There were several reasons I upgraded to an iPhone. One was work, another was the fact I didn’t want to fall too far behind technologically– I see people in my parents’ generation struggling to adapt to the new realities of tech and I didn’t want to proactively slide into helpless confusion. And then, most importantly perhaps, I became a father and wanted to make sure I took enough photos and videos of my son so that I could better cherish his development. I know how treacherous memory is and in twenty years I know I will want to revisit the way his voice sounded or the way he smiled as a baby.

Most of the film I use to shoot 35mm has been discontinued (Kodak Ektachrome), which has led to becoming a very careful photographer. Shooting with the iPhone has been rather fun because it doesn’t feel as serious as shooting film. I love how easy it is to take a nice picture and I love sharing it on Instagram with my community.

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I’m a lot more stingy sharing my darkroom prints for several reasons:

First of all, I’ve learned that a lot of these prints turn out to be works in progress, in that I can always make the print a little (or a lot) better so that once I put it out, and it spreads to blogs and Tumblr and the like, then these rough drafts end up on the Internet. This has happened with a lot of my pictures on Flickr.

The other reason I don’t like sharing is somewhat personal and perhaps silly: once I put an image online, it doesn’t feel like mine anymore. I’ve given it to the Internet! And I suffer a bit of regret. Most of my prints I have never posted, but then again, I would probably need to reprint them to get them better. It takes ages to get everything right, especially when perfectionist instincts creep in. I don’t feel that with iPhone pictures which is very nice.

You’re now a father— congrats! What kind of impact does being a father have on your photography?

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Well, the single biggest impact is I don’t have nearly enough time for photography. No more nine-hour workaholic days in the darkroom without some serious negotiations first. And I don’t have nearly as much time to shoot either.

We often go out together, my son, Tennbo, strapped onto my chest, which means I can’t walk as much as I’d like (he’s getting pretty heavy) but it also means that any bold street photography moves will not result in any bad feeling. Most of the time, people notice my son rather than myself, and they forgive my intrusion into their day if they notice me at all.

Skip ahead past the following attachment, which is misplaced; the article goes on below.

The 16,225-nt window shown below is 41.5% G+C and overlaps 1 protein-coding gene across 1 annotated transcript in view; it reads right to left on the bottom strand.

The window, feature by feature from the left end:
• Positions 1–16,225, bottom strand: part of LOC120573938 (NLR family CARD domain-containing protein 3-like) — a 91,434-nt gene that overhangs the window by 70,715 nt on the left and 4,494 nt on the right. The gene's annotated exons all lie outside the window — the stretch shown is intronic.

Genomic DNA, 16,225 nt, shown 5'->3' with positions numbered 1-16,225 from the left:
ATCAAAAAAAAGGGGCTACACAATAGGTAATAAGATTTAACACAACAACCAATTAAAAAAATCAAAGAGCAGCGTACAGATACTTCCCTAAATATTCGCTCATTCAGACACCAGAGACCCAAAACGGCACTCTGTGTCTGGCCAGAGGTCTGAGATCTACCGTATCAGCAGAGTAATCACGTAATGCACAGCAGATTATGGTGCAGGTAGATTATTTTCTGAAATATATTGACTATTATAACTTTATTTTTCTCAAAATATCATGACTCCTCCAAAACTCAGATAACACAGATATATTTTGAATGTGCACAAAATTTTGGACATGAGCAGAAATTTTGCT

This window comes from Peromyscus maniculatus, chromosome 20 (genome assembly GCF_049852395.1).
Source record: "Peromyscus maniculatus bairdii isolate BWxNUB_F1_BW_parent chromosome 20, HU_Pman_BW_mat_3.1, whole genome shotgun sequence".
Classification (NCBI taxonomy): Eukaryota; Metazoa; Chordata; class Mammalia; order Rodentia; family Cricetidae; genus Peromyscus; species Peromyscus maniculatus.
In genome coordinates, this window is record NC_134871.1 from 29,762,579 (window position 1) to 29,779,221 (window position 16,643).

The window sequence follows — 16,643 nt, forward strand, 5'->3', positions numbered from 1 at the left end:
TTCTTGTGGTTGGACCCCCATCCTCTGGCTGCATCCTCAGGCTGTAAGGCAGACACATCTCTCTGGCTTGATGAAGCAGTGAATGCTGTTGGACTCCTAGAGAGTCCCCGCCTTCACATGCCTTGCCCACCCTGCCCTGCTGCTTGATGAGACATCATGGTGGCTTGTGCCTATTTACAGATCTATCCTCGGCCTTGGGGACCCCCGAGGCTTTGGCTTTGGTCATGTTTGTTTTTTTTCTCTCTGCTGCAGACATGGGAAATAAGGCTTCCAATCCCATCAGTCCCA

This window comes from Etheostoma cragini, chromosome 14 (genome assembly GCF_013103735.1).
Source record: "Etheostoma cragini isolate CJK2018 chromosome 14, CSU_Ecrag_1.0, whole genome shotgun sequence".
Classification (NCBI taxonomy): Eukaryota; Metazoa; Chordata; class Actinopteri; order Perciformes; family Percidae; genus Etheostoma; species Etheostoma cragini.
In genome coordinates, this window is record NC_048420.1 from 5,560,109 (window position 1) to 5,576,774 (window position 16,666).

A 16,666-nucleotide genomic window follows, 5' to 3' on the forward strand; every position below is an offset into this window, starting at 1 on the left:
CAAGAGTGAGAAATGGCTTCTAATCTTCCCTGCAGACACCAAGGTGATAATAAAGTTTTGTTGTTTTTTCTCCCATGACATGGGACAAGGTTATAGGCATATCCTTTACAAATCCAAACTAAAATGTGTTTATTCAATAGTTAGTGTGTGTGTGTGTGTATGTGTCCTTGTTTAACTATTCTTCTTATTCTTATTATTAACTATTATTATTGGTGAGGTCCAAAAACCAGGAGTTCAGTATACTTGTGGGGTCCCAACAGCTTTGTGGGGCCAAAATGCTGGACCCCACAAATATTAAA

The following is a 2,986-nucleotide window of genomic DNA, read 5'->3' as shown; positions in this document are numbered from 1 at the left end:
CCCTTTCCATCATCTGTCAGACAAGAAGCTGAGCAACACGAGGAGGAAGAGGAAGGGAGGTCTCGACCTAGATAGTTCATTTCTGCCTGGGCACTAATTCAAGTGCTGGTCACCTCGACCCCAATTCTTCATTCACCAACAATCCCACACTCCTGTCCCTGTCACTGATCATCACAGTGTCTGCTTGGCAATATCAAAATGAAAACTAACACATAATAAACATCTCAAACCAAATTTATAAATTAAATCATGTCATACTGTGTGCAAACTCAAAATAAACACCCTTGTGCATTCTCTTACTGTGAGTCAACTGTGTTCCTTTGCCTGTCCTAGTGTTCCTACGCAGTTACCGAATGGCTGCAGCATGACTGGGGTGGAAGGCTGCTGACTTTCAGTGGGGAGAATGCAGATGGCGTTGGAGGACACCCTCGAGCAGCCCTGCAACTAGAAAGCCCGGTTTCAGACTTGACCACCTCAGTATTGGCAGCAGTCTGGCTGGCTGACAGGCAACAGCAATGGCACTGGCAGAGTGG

Describe “Sunlanders” for us. What is the concept behind the book, and what do you want the viewer to get from it?

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Sunlanders is an invented word drawn from Japan’s most cliched description, Land of the Rising Sun (which makes me slightly cringe whenever I hear or read it). What I’ve tried to do with my photo book is destroy stereotypes and pre-conceptions with a surrealist vision that is nothing like the Japan of contemporary reality or the classic projection of Japanese myth mostly associated with the films of Akira Kurosawa. If I have succeeded with the book, it is disorienting and psychedelic, so that having gone through Sunlanders, one feels like he or she has just experienced a waking dream.

I’ve always loved the colors I produce through film processing and darkroom printing without really understanding why until I recently watched The Wizard of Oz again. When I saw the Technicolor of Oz, I realized that if the unreality of my palette had a provenance, it was the funky, unreal blues, reds, and greens of color films produced between the late 1930s and early 1950s. I loved the movies from this era as a kid and so was surprised to discover there is an atmospheric connection between them and my image-making as an artist. And interestingly (and unfortunately) as Technicolor is a relic of the distant past, I only have so many more rolls of the film I can use to develop those colors. There will come a point, sooner or later, that I cannot make the photos I make, which I think clarifies any work I produce in the style of Sunlanders as a brief, inspirational moment, rather than a lifetime aesthetic.